Just wanted to thank you for the feedback on my question.
    Also the fish oil guide is excellent, as is the recent post about why we should eat fish.
    It’s hard to keep up with you! You are so incredibly productive.

  12. Chris Kresser’s avatar

    You’re very welcome.  I’m using this short period of time in between graduation and the licensing exam to get as much research and work done on my blog as I can. Once I get my license and start private practice, I’ll have a lot less time to put into this.

  13. Preston’s avatar

    Great post and excellent blog from what I’ve read so far Chris.
    Just wanted to add that the whole ‘dosage by consensus’ or from ‘anecdotal experience’ with regard to fish oil in new trainees has problems.  We have to remember that most of these people coming from a sedentary, SAD-eating lifestyle into a healthier diet and smart training (which they can definitely get from people like Poliquin, Wolf, and others) are going to see rapid improvements and likely lots of weight loss and reduction in inflammation from their new changes.  It is tempting to attribute this success to the supplements they take while doing this.  But it may be true that they see improvement in SPITE of taking high dose fish oil, not BECAUSE of it.  There are so many confounding factors that can contribute to their good results that it seems impossible to attribute the success to fish oil or any other supp.
    Until we see a solid body of well-designed, peer-reviewed randomized clinical trials looking at high fish oil dosage and some health markers, I prefer to remain skeptical and err on the side of caution- keeping supplement dosages low-to-moderate (no more than 3g of high quality EPA/DHA per day) and emphasizing food sources for these important oils along with elimination of excess N-6 intake.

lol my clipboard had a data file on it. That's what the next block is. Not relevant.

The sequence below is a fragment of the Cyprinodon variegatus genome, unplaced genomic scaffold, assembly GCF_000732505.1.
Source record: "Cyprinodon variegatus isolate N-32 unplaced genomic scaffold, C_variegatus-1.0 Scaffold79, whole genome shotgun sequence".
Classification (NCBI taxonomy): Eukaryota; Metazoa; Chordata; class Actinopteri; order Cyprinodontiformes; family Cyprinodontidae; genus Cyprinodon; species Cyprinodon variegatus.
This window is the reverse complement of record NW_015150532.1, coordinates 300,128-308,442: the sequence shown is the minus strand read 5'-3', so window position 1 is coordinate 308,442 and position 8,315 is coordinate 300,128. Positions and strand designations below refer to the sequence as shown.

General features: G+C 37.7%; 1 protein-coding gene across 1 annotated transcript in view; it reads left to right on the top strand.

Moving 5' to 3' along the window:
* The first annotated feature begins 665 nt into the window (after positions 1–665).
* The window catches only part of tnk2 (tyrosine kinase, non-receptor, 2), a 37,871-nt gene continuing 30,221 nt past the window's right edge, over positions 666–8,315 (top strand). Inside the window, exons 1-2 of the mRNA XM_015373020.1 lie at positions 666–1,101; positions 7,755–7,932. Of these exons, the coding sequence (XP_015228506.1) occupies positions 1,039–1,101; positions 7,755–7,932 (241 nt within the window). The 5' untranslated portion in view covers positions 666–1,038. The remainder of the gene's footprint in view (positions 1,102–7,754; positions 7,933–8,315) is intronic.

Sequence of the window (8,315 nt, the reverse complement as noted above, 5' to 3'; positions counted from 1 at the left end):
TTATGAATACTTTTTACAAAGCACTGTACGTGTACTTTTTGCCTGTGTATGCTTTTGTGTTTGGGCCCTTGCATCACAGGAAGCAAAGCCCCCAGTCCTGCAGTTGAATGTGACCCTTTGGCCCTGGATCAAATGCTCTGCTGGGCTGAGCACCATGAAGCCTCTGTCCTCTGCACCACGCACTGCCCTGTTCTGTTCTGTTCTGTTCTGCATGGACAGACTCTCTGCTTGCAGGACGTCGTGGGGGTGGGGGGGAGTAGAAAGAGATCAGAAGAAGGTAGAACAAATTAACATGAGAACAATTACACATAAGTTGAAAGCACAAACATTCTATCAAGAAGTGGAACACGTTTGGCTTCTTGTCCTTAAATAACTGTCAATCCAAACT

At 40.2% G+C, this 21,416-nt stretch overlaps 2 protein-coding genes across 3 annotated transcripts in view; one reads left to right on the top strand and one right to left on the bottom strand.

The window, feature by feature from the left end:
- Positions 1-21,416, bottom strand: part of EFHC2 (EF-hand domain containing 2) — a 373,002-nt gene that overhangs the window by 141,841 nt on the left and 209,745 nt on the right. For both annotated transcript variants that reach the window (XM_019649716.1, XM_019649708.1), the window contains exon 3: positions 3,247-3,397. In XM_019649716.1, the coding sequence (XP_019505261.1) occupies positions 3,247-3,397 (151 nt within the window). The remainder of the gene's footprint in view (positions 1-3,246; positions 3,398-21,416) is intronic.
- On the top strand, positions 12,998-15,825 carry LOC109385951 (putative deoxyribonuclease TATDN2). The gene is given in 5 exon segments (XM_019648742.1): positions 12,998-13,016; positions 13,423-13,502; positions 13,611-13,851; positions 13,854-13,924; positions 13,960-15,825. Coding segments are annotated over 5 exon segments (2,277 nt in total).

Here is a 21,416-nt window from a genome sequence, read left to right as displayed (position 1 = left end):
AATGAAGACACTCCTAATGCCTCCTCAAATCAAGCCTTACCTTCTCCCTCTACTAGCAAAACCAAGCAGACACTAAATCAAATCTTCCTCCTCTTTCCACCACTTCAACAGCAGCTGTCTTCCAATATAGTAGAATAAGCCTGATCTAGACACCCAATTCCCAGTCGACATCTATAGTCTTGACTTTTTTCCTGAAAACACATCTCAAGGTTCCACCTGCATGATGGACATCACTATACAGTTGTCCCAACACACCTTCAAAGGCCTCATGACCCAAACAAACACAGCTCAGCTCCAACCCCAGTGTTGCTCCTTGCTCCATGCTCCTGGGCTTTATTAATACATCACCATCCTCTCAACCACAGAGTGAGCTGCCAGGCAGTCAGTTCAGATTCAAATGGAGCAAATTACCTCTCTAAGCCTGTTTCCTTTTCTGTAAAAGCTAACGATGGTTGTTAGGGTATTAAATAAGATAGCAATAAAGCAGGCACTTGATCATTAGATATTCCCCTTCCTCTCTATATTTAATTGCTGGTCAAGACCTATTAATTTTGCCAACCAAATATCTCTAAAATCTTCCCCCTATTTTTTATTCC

14. Chris Kresser’s avatar

    I couldn’t agree more, Preston. I’ve written elsewhere that I think giving 20g/d of fish oil is downright dangerous. The increase in oxidative stress could easily outweigh any potential anti-inflammatory benefits – especially because oxidative stress itself causes inflammation.

    Your point about confounding factors is spot on. A lot of people I know use this type of reasoning to support a vegan or vegetarian diet. They say how much better they felt going from the SAD to the vegan diet. Conclusion: vegan diet is healthy. Um, no. The majority of the improvement there is much more likely to come from what was removed (stopping the SAD) then what was added (tofu, brown rice, veggies).